Carlow brewing company 'steeling' the show with pint cup to reduce plastics at festivals

Great idea by O'Hara's Brewery

Darren Hassett


Darren Hassett


Carlow Carlow Carlow

The steel pint glass

A Carlow brewing company has created a steel pint cup to help combat the issue of waste when it comes to single-use plastic pint glasses at festivals.

The cup, which has been supplied by Carlow based O'Hara's Brewery, will be debuted at this weekend's Another Love Story festival, helping to offset the festival's environmental footprint by supplying reusable, recyclable and environmentally-friendly cups.

Seamus O’Hara, Founder and CEO of O'Hara's Brewery, commented on the importance of coming up with a sustainable solution to a continually worsening universal problem.

 "The sustainable ethos of Another Love Story is also an element of the festival that I am very attracted to. In our brewery in Carlow, we constantly strive to reduce our carbon footprint and are an active Origin Green member," he said.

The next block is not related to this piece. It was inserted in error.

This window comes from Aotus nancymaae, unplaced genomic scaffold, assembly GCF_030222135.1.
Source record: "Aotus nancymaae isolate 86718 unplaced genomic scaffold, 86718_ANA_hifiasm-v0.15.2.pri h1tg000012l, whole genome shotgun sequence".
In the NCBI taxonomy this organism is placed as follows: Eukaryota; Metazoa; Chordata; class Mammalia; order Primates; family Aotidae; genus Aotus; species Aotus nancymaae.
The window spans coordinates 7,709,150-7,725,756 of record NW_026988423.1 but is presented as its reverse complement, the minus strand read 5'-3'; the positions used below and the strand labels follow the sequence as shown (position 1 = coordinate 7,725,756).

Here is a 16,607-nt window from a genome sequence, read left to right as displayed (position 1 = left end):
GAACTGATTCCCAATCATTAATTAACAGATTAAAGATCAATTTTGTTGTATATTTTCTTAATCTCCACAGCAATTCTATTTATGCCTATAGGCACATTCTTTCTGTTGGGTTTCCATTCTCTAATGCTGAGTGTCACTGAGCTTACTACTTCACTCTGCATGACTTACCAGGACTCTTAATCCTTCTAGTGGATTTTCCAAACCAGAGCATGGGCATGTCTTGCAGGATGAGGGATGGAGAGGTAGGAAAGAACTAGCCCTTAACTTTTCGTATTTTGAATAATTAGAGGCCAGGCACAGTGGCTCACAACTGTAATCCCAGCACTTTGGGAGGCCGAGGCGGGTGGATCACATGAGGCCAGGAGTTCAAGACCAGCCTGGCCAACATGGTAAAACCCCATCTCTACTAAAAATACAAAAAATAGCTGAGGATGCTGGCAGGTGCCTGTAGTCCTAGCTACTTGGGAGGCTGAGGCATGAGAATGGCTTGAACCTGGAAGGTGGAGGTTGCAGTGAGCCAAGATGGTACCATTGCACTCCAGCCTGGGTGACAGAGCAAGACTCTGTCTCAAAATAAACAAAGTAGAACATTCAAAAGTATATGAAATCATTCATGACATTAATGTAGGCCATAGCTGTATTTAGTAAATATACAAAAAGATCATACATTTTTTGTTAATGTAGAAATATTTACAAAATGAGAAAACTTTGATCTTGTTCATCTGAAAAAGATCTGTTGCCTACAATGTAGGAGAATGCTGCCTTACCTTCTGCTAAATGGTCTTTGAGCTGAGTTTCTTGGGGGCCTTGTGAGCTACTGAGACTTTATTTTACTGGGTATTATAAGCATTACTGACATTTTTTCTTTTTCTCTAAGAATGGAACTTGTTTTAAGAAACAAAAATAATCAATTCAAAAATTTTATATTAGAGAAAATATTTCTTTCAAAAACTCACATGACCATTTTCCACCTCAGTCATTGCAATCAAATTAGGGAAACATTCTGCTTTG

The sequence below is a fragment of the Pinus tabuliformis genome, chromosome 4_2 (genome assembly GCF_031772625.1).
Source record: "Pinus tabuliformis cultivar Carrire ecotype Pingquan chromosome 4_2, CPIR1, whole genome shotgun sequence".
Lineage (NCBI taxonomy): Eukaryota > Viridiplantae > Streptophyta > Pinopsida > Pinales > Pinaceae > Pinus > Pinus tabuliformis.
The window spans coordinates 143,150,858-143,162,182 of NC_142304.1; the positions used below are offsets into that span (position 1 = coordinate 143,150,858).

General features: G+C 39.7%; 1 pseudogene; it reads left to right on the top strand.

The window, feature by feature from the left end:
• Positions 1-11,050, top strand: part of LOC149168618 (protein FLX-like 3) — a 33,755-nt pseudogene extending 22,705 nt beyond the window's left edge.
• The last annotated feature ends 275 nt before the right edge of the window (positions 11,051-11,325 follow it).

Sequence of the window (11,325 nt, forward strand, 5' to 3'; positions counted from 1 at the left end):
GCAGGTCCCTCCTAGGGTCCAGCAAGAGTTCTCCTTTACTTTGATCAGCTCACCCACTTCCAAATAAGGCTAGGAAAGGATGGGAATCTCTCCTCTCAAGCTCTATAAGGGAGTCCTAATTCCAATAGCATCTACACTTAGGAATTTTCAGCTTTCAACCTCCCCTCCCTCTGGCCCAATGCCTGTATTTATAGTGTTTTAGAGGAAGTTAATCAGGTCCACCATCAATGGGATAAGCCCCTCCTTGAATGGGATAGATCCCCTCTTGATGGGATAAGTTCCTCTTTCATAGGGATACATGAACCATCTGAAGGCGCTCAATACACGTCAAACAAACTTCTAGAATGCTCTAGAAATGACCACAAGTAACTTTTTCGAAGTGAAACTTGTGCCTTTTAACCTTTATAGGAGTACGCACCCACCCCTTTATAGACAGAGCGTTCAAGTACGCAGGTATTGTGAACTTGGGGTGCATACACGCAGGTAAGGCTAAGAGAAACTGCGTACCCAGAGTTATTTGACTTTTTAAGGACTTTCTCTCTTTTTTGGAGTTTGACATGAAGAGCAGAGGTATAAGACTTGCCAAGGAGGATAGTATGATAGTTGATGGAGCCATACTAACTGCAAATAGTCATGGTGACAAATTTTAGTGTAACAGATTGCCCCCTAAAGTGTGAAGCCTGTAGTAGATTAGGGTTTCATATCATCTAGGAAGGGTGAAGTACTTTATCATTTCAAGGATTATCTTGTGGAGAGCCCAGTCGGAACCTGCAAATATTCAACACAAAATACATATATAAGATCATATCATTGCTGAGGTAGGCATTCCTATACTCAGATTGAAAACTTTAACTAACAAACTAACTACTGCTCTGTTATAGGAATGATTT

"We have supported a number of festivals over the years but the issue of plastic pint cups has been a bugbear of mine for some time and that's why we are delighted to introduce the O'Hara's Steel Pint Cup. 

"The cups will provide festival-goers with an alternative to single-use plastic cups so they can truly enjoy that festival feeling guilt-free," Mr O'Hara added.

The new steel pint cup costs €10 and includes a free first pint at the bar.

It is reusable, toxic free, 100% recyclable, odourless, hygienic and anti-bacterial and not destined for landfills.

Festival-goers can use it for the duration of the festival and beyond as the stainless steel cups have been designed for a long life.

Stainless steel is one of the most environmentally efficient raw materials available, is totally sustainable, and recycles forever.

Another Love Story runs from August 17-19 in Killyon Manor, County Meath.

Greenpeace has reported that an estimated 12.7 million tonnes of plastic end up in our oceans every year. 8.3 billion metric tons of plastics have been produced in the last 60 years, only 9% of which was recycled.